Why New Zealand?
New Zealand Ranks 2nd on 2019 Global Peace Index
The Institute for Economics and Peace (IEP), the GPI is the world’s leading measure of global peacefulness. This report presents the most comprehensive data-driven analysis to-date on trends in peace, its economic value, and how to develop peaceful societies.
The GPI covers 99.7% of the world’s population, using 23 qualitative and quantitative indicators from highly respected sources, and measures the state of peace using three thematic domains: the level of Societal Safety and Security; the extent of Ongoing Domestic and International Conflict; and the degree of Militarisation.
New Zeland is consistently ranked within the top 3 from 2008 - 2019.
Updated June 13, 2019
New Zealand Ranks 2nd on Transparency International's 2018 CPI Index
For the third year running, the top seven countries in the Corruption Perceptions Index 2018 consist of the four Nordic nations – Denmark, Finland, Sweden and Norway – plus New Zealand, Singapore and Switzerland. All score between 84 and 88 points out of 100 on the index.
While no country gets full marks on the CPI, the top performing countries have several democratic attributes in common that contribute to their high scores. This includes strong institutions, rule of law and high levels of economic development.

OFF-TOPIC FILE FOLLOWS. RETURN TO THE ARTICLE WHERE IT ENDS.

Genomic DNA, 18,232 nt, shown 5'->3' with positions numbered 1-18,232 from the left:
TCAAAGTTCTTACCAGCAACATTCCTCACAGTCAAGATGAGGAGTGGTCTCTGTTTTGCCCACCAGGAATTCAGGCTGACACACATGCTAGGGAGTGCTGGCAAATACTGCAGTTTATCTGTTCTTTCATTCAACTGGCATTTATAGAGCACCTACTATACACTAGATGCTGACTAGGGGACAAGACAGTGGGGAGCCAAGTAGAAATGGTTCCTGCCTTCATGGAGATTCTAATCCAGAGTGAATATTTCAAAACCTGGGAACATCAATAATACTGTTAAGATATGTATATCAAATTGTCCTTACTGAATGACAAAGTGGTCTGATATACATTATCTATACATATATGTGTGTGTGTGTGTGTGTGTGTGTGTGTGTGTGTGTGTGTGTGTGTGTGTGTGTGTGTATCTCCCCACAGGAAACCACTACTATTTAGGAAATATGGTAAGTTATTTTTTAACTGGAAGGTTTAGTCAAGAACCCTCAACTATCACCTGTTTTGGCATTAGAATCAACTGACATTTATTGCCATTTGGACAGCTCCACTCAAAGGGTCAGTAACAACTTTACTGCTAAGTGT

As a measure of public sector corruption, the CPI rewards countries where rates of bribery, diversion of public funds, conflicts of interest and other forms of corruption are perceived to be lowest within government. Yet that doesn’t mean that these countries are corruption-free.
NZ 2013 Census
New Zealand is a Multicultural Society
If New Zealand were a village of 100 people 70 were born in New Zealand and 24 born overseas. The most of which comes from Asia (7)
New Zealand has
The Best Teachers in the World
New Zealand’s personalised, student-centred style of education helps students develop employability skills such as critical thinking, flexibility, innovation, communication, and teamwork.
Students are encouraged to ask questions, say what they think and develop their own ideas. It’s the difference between memorising something from a textbook and truly understanding it.